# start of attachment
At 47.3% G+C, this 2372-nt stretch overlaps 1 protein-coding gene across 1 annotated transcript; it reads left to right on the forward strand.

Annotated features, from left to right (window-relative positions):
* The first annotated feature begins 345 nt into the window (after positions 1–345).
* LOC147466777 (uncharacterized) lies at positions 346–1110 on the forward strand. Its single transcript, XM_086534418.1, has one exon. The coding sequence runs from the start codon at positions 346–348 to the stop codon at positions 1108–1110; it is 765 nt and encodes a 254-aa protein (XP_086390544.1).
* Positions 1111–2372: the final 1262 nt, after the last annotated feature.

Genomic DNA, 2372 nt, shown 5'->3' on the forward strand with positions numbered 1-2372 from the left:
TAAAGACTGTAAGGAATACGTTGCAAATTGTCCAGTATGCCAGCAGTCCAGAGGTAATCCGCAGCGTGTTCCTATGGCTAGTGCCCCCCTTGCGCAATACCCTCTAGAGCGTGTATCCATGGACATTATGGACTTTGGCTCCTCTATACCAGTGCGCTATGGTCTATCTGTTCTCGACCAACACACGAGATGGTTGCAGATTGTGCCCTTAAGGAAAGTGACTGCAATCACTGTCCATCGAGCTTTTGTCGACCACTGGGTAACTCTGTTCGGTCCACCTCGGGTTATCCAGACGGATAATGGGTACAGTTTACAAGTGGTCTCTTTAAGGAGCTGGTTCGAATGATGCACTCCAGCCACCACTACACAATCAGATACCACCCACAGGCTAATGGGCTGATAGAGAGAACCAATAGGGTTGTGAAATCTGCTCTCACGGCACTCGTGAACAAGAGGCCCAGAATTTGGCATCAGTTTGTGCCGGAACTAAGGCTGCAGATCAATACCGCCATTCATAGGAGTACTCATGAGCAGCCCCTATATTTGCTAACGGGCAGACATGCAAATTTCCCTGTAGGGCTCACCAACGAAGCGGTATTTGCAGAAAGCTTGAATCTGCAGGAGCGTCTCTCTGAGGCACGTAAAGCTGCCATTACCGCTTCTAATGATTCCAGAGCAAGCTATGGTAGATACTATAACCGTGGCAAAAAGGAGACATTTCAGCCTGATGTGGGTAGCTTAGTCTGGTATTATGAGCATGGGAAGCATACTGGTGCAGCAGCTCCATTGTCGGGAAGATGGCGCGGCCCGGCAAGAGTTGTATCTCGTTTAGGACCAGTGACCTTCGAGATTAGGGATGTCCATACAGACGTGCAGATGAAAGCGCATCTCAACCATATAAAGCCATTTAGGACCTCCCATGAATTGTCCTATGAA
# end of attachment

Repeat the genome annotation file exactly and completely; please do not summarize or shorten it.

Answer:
At 47.3% G+C, this 2372-nt stretch overlaps 1 protein-coding gene across 1 annotated transcript; it reads left to right on the forward strand.

Annotated features, from left to right (window-relative positions):
* The first annotated feature begins 345 nt into the window (after positions 1–345).
* LOC147466777 (uncharacterized) lies at positions 346–1110 on the forward strand. Its single transcript, XM_086534418.1, has one exon. The coding sequence runs from the start codon at positions 346–348 to the stop codon at positions 1108–1110; it is 765 nt and encodes a 254-aa protein (XP_086390544.1).
* Positions 1111–2372: the final 1262 nt, after the last annotated feature.

Genomic DNA, 2372 nt, shown 5'->3' on the forward strand with positions numbered 1-2372 from the left:
TAAAGACTGTAAGGAATACGTTGCAAATTGTCCAGTATGCCAGCAGTCCAGAGGTAATCCGCAGCGTGTTCCTATGGCTAGTGCCCCCCTTGCGCAATACCCTCTAGAGCGTGTATCCATGGACATTATGGACTTTGGCTCCTCTATACCAGTGCGCTATGGTCTATCTGTTCTCGACCAACACACGAGATGGTTGCAGATTGTGCCCTTAAGGAAAGTGACTGCAATCACTGTCCATCGAGCTTTTGTCGACCACTGGGTAACTCTGTTCGGTCCACCTCGGGTTATCCAGACGGATAATGGGTACAGTTTACAAGTGGTCTCTTTAAGGAGCTGGTTCGAATGATGCACTCCAGCCACCACTACACAATCAGATACCACCCACAGGCTAATGGGCTGATAGAGAGAACCAATAGGGTTGTGAAATCTGCTCTCACGGCACTCGTGAACAAGAGGCCCAGAATTTGGCATCAGTTTGTGCCGGAACTAAGGCTGCAGATCAATACCGCCATTCATAGGAGTACTCATGAGCAGCCCCTATATTTGCTAACGGGCAGACATGCAAATTTCCCTGTAGGGCTCACCAACGAAGCGGTATTTGCAGAAAGCTTGAATCTGCAGGAGCGTCTCTCTGAGGCACGTAAAGCTGCCATTACCGCTTCTAATGATTCCAGAGCAAGCTATGGTAGATACTATAACCGTGGCAAAAAGGAGACATTTCAGCCTGATGTGGGTAGCTTAGTCTGGTATTATGAGCATGGGAAGCATACTGGTGCAGCAGCTCCATTGTCGGGAAGATGGCGCGGCCCGGCAAGAGTTGTATCTCGTTTAGGACCAGTGACCTTCGAGATTAGGGATGTCCATACAGACGTGCAGATGAAAGCGCATCTCAACCATATAAAGCCATTTAGGACCTCCCATGAATTGTCCTATGAA